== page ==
PNC Bank plans to resume mortgage foreclosures with “enhanced procedures,” according to a regulatory filing by the bank.

PNC ForeclosuresThe quarterly filing to the Securities and Exchange Commission outlined the problems the foreclosure industry has faced and announced that PNC’s foreclosure system is “designed to ensure that no foreclosure proceeds unless the loan is genuinely in default.” The bank noted that most of the foreclosures it performed were on properties in default for longer than one year and that the bank held a foreclosure market share of less than 2%. PNC originally put a halt to foreclosure filings early last month.

The bank is still evaluating foreclosures that were in the filing process when the foreclosure freeze hit, but it is proceeding with new foreclosure seizures. Attorneys general in all 50 states are currently participating in a joint investigation of banks’ foreclosure practices.

“We are currently proceeding with new foreclosures under enhanced procedures designed as part of this review to minimize the risk of errors related to the processing of documentation in foreclosure cases,” PNC said in a statement.

Foreclosure Crisis Recap

The foreclosure freezes first started in late September when Ally GMAC’s mortgage division stopped foreclosures in 23 states to investigate whether its employees were taking all the proper steps before making home seizures. More specifically, lawyers had uncovered potentially fraudulent measures being taken by the bank. Employees known as “robo-signers” were signing off and filing thousands of pages of paperwork they most likely never took the time to read. Banks probably resorted to robo-signing in an effort to get out from under huge backlogs of foreclosures that stacked up due to a high volume of defaults after the mortgage meltdown and financial crisis.

Ally was just the first domino to fall. Ten days later, Chase Bank stopped foreclosures in the same 23 states to investigate the same potential problems. A few days after that Bank of America halted foreclosures in those 23 states. PNC Bank followed suit later that week on the same day Bank of America curtailed foreclosures across the rest of the nation. The federal government does not support the idea of a nationwide foreclosure moratorium, but attorneys general in 50 states are taking part in a joint investigation of foreclosure practices.

Did you enjoy this article? Yes No
Oops! What was wrong? Please let us know.

Ask a Question

  • Ron

    Anyone here about when they will lift the freeze and complete sales of existing REO inventory that are in escrow?

  • Ron,

    PNC’s regulatory filing only specified the bank would restart new foreclosure filings. The paperwork did not specify when the bank would resume with existing foreclosures affected by the freeze.

    Thanks for reading and contributing.

  • Makaveligh

    Well I’m in a similar situation. I’m currently purchasing a home from PNC that was foreclosed on and it’s been pure hell trying to figure out what is on and when are we going to close.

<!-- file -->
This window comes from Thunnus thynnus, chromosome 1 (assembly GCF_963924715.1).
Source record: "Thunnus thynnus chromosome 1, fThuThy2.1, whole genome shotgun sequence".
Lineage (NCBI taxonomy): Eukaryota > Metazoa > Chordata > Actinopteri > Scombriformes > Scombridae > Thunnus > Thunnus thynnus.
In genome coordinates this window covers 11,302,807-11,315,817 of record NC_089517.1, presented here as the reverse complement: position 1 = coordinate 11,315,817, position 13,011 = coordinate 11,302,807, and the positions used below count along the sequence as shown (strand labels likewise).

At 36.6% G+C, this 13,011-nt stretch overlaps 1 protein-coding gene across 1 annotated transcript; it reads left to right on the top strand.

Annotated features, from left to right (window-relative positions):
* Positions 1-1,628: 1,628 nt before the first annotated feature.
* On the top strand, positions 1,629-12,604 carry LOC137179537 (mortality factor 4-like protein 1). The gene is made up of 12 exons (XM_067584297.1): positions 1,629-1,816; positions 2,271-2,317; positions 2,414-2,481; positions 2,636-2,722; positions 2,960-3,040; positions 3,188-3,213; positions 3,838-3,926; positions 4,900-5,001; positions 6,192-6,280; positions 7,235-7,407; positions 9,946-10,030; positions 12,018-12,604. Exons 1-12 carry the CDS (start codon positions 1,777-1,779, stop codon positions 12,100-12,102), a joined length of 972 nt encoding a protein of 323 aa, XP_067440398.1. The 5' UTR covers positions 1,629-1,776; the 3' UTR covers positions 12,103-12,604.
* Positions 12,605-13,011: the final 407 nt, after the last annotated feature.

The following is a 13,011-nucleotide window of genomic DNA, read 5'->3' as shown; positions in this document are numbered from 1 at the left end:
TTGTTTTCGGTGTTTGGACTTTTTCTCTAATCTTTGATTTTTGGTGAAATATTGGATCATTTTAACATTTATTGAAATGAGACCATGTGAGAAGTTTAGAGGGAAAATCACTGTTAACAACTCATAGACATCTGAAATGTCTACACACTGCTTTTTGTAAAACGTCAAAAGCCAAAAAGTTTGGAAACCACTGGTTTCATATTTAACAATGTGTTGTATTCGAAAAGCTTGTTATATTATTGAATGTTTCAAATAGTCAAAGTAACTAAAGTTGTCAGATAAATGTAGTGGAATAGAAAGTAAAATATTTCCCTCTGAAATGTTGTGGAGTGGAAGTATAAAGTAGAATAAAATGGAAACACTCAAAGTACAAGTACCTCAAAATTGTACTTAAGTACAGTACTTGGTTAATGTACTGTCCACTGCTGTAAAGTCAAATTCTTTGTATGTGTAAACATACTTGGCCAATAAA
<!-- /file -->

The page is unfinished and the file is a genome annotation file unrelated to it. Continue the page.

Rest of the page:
• Bmjohnso

    Same here, just signed another 30 day extension today. Livin life 30 days at a time thanks to PNC. Looking for all the information I can find so I can maybe see a light at the end of the tunnel. Has anyone heard anything new?

  • Truthseeker

    Wow — So there are others out there like us. And it’s strange how silent the news media is on this. PNC seems to be the only bank that has not officially opened up to resume sales on previously foreclosed properties. We are still waiting to buy a house in which the original (one and only) owners walked away on the loan (with permission from the bank) in summer of 2009. So a very clean “foreclosure”. We submitted an offer in summer of 2010 that was accepted by PNC bank. But then before we could close, PNC put in the moratorium. Now here we are months and months later, continuing to send in extensions to accommodate the silence of the bank, and still no word on when they will actually sell the house to us. This is a half a year later from when we put in our offer! Help! Why isn’t anyone talking about this? Where is the news media coverage? Where is the word from the bank that they are going to sell the foreclosures from 2 fiscal years ago? Why do they keep paying to maintain these non-performing assets? Not making sense.

    • Credq

      Same boat here. Went looking for any updated news and stumbled upon these comments. I’m kicking myself for trying to save $2,000 bucks on a house and having the close date move from late September to middle October, and having the house freeze on the market. My friends on the other hand were able to bid and close on a house last month.

      • Ruggerjb

        Right there with ya. Our contract date was Sep 7, and they STILL say they are on hold. We get ZERO communication, other than “we are on hold”. In the meantime they draw interest on my earnest and the houses radiant heating system freezes up. They don’t seem to be concerned one bit whether they sell and agents on both sides have been ZERO help. Now we need a new appraisal…..SERIOUSLY!?!?!?!?

  • mike

    when you deal with PNC you are getting screwed, or will be just sit back and see

  • Deerbuster69

    read all you can about this bank before you deal with them! they will put a stick in your side and break it!

  • jya

    Its all those cheats who dont want to pay due mortgages who should be brought to justice. There are a lot of garbage defenses put forward including standing which dont make sense and the crooks keep not paying the mortgages, live free, dont pay taxes or utility bills…..and in the end we honest folks pay for all those misdeeds. A better approach would have been a Resolution Trust Type organization so that foreclosures can be completed quickly, inventory moved and the nation can start rebuilding. There are too many freeloaders in the society now a days